One of the more interesting-looking films in the SXSW lineup is Second Skin, directed by Juan Carlos Piñeiro Escoriaza. The film is a documentary about people who are utterly obsessed with the virtual worlds of Massively Multiplayer Online games (MMOs). The film follows several folks who spend all or most of their spare time (and perhaps even their time that's not really spare) immersed in virtual worlds in places like World of Warcraft, Everquest, Second Life and other MMOs. has the trailer up, and from watching it, it seems the filmmakers handle the subject matter without looking down on or making fun of these folks for whom virtual life is as important as real life.

It looks also like they examine both the dark and light sides of gaming. There's Kevin and Heather, who met online as a knight and a cleric slaying dragons on Norrath in Everquest, fell in love and then met in real life; then there's a guy on the trailer who talks about playing obsessively for 14-16 hours a day, to the point that his addiction to gaming was ruining his life and he became suicidal. I wonder if they'll delve at all into people using Second Life as a virtual space for sexual encounters and affairs (which personally, I find beyond creepy, but whatever gets you off, I guess). I'll be the first to admit that I don't get the whole appeal of virtual worlds and virtual identities; I can grok the concept that people get really into their video games, but the idea of not having much of a life outside of a virtual reality game puzzles the hell out of me.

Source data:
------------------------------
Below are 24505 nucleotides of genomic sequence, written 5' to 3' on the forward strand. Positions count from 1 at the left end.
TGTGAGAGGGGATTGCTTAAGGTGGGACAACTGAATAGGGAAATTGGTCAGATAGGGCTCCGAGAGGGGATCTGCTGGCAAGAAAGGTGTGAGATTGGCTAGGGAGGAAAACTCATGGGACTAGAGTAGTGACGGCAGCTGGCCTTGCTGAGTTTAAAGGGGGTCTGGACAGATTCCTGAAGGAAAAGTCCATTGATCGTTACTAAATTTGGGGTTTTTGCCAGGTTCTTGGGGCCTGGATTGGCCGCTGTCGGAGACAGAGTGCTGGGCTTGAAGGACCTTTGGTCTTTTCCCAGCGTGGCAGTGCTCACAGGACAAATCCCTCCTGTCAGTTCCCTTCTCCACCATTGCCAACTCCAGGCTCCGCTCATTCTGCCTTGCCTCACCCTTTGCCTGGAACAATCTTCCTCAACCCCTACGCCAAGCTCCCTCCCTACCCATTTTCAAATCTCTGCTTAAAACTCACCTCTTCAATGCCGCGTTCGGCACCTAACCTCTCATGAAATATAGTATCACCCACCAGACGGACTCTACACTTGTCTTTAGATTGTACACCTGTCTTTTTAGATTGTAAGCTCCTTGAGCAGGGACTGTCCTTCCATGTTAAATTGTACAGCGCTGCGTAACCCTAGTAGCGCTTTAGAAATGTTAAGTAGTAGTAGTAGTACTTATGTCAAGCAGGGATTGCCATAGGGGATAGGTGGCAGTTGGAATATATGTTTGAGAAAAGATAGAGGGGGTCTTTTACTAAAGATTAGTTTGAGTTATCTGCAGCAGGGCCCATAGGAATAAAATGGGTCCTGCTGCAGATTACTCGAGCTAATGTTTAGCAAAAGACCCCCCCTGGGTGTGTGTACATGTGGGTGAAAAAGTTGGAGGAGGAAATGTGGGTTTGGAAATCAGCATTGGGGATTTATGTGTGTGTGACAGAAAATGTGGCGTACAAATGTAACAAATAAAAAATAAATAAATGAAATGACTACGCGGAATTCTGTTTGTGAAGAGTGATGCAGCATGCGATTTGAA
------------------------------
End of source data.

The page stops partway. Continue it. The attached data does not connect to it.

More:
Then again, I used to spend a lot of time in philosophy discussions way back when IRC was where all the cool geeky kids hung out, so what do I know? Maybe I'm just missing something about the appeal of virtual living, and Second Skin will prove to be enlightening. I can't see myself really getting into virtual gaming much -- what with homeschooling four kids, traveling to film fests, writing, book club, choir and the occasional date night sans kids with the hubs, I don't have a lot of real spare time, much less time to spend obsessing about being someone else in a virtual world. How about you? Do you spend lots of time in your own second skin? Or does the whole idea of people living virtual lives creep you out?